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Campaigners want euthanasia for far more than the terminally ill, says Iona Institute 

A leading campaign group has said that if an Oireachtas committee’s recommendation that euthanasia be legalised for those judged to be within six to 12 months of death, pressure will mount for it to be allowed on far more expansive grounds. 

“We know this because pro-euthanasia advocates who appeared before the committee were quite clear on what they want,” the Iona Institute said in a statement.

The advocacy group has gathered quotes from the testimony of activists who appeared before the Oireachtas Committee who said they want euthanasia to be available not only to the terminally ill, but also to those with “life-limiting” conditions like dementia, and even to those with severe mental illness.

“One campaigner wants it made available on the same grounds as in Switzerland which does not require a person to be ill at all. It would be the height of naivety, therefore, to think euthanasia, if introduced, will be restricted long-term to the terminally ill only,” the Institute said.

The publication includes a quote from Jane Lazar of End-of-Life Ireland who said : “We’re asking you as legislators, to honour a person who has a terminal or life limiting diagnosis. Because time alone, ‘foreseeable death’ ought not be the sole basis for calculating eligibility criteria; some neurodegenerative conditions can go on for years as we see with Dementia, with MS.”

It also highlighted the statement from Justin McKenna of the same group who said: “You can live with dementia for a very long time. We in this room will all know people who are in that condition and who could sustain a life, or perhaps an existence. However, is it healthy? Is it healthy in the way they would like it to be? In a previous time, when they had capacity and when they were able to determine what they regarded as quality, they should be allowed to maintain it and decide when it should end, if that quality no longer exists.”

It also noted that an NUI Galway lecturer said:  “…it has been argued that it could be discriminatory to distinguish between suffering based entirely on physical illness and an equivalent degree of suffering based entirely on mental illness. It is something to seriously consider”.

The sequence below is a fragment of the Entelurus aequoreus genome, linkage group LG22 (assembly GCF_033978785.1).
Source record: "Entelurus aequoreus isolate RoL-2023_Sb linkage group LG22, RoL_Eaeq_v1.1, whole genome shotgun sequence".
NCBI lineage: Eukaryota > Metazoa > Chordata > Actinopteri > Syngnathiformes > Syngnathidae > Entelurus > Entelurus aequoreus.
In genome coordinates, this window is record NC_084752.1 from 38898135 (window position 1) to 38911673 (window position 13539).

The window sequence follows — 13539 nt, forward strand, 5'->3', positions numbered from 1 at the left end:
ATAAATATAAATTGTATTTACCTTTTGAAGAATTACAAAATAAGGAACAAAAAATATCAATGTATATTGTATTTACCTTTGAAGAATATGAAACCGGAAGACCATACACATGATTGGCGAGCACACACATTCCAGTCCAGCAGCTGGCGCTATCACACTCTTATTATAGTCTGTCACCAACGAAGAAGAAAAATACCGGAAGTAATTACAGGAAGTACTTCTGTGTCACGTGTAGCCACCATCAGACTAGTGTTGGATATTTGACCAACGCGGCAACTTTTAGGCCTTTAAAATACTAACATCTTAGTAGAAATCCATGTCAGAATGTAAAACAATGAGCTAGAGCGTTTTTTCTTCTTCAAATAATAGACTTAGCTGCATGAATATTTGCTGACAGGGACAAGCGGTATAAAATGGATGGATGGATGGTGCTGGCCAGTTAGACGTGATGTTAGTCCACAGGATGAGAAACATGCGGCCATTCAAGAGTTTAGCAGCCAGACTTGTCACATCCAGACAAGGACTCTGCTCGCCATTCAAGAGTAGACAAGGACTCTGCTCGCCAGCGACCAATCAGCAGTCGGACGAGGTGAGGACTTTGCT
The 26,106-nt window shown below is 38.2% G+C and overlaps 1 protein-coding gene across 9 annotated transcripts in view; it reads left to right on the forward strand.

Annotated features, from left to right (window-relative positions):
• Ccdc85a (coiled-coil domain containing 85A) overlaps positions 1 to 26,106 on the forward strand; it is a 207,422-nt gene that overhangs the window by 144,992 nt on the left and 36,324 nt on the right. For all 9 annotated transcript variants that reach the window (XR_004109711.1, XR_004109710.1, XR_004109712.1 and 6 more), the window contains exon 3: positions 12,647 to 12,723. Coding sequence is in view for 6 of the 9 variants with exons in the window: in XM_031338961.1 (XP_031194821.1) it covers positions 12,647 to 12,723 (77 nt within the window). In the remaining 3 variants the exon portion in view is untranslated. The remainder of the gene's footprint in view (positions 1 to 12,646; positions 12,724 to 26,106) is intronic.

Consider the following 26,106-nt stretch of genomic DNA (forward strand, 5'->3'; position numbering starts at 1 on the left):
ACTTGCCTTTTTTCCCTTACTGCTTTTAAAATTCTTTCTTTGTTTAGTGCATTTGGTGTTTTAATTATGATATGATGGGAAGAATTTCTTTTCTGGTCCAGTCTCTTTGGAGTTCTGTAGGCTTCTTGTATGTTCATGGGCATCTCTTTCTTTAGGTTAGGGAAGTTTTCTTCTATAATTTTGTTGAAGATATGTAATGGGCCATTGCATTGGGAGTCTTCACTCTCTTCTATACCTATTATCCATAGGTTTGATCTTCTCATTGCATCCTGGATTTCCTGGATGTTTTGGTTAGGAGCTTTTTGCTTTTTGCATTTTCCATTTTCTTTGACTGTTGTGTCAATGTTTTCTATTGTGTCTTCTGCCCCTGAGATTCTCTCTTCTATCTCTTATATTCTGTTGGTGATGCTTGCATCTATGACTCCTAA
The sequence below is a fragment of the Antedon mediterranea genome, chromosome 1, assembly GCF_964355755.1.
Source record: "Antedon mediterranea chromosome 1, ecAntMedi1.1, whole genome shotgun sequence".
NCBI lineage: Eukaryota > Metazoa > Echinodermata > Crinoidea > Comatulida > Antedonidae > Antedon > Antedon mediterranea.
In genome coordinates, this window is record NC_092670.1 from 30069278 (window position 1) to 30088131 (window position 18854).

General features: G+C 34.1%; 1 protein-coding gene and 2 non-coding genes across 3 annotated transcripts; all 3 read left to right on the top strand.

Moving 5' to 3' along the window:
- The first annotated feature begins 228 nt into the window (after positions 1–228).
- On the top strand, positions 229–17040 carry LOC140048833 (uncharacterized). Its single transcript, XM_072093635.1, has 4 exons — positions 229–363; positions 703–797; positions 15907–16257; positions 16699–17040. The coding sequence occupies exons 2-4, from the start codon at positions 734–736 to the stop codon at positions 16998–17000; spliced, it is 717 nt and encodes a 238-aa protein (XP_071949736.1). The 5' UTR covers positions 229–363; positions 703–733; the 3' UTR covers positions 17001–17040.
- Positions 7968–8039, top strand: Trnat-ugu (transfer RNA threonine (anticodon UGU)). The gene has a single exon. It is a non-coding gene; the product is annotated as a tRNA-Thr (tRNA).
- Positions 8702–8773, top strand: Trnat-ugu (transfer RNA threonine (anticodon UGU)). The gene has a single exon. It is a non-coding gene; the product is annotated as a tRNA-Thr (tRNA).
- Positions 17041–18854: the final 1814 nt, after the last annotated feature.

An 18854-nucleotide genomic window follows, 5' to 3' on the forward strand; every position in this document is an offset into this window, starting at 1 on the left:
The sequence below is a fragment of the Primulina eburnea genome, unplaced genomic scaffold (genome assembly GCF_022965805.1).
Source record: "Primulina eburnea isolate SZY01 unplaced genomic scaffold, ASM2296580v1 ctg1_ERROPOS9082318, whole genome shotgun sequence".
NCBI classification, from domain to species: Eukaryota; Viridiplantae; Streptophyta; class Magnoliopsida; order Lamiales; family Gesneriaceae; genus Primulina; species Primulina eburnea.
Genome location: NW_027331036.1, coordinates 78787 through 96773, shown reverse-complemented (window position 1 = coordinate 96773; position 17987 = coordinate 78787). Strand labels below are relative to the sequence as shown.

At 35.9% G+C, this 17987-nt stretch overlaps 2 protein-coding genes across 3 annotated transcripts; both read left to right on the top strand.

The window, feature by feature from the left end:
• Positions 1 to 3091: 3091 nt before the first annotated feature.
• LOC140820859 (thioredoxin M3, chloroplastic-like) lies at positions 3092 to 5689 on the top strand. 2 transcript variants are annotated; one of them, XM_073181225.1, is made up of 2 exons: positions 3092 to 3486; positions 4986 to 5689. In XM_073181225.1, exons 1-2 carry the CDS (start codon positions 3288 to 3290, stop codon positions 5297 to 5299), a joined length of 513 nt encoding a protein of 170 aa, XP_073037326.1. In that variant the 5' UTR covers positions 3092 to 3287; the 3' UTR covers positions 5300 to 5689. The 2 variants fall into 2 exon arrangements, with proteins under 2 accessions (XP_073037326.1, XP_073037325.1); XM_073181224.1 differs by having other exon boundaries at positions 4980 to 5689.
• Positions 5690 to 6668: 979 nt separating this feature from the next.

“Notably, the pro-euthanasia members of the committee never pushed back against any of these sentiments and even encouraged them on occasion, so we can clear see the direction of travel if we permit euthanasia/assisted suicide on any grounds at all,” the Iona Institute said.

It noted that support for the Swiss model of assisted suicide should be clarified.  “In Switzerland, a person does not have to be physically or mental ill to die by assisted suicide. There are examples of couples dying together by assisted suicide where one is terminally ill and the other suffers from no illness at all. In Switzerland you must ingest the lethal substance yourself.”

“As Dr. Merete Nordentoft, Professor of Psychiatry at the University of Copenhagen told committee members: “The only thing that will be able to protect the lives…of those who are most vulnerable in society will be a ban without exceptions.” This is very much the view of The Iona Institute,” spokesman David Quinn said.

Assisted suicide (also called ‘assisted dying’) involves a person self-administering a lethal drug or gas which is provided by another person. Euthanasia is where someone, usually a doctor, administers the lethal substance for them.


Photo Credit: Shutterstock / sfam_photo

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